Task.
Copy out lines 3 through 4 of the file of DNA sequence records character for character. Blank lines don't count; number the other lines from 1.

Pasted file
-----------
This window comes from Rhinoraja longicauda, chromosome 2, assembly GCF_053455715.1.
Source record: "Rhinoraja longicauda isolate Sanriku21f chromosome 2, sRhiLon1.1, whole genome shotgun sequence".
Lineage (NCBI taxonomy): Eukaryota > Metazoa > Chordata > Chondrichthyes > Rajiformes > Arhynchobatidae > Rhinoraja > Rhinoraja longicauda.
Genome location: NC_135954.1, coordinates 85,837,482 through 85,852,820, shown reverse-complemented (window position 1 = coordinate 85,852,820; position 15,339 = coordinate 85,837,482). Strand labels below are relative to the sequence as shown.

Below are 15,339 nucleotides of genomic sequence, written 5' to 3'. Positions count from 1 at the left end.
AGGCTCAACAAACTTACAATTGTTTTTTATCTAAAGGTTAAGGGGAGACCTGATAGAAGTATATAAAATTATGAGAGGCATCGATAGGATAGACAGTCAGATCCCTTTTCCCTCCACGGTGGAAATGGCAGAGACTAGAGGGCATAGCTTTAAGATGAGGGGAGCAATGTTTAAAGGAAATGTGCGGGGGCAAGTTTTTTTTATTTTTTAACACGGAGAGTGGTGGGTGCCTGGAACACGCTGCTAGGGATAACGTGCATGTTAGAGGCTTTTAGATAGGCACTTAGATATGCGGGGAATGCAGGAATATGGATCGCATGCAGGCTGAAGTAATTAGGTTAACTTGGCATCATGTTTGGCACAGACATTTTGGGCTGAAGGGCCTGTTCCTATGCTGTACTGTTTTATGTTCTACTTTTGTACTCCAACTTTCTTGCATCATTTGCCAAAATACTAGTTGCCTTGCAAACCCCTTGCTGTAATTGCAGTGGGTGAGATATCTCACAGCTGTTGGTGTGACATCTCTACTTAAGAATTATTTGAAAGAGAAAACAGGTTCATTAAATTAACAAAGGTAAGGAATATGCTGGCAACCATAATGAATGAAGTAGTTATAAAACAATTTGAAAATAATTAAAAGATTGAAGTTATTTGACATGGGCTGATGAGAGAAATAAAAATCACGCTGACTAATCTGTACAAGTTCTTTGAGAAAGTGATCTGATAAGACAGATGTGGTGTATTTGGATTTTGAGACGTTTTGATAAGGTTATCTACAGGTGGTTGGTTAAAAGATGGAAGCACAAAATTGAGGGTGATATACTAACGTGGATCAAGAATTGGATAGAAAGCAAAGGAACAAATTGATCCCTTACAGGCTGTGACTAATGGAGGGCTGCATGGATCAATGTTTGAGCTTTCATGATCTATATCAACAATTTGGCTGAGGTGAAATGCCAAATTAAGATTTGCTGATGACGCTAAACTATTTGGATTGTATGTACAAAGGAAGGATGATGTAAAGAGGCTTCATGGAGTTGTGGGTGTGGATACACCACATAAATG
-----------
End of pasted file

Lineage (NCBI taxonomy): Eukaryota > Metazoa > Chordata > Chondrichthyes > Rajiformes > Arhynchobatidae > Rhinoraja > Rhinoraja longicauda.
Genome location: NC_135954.1, coordinates 85,837,482 through 85,852,820, shown reverse-complemented (window position 1 = coordinate 85,852,820; position 15,339 = coordinate 85,837,482). Strand labels below are relative to the sequence as shown.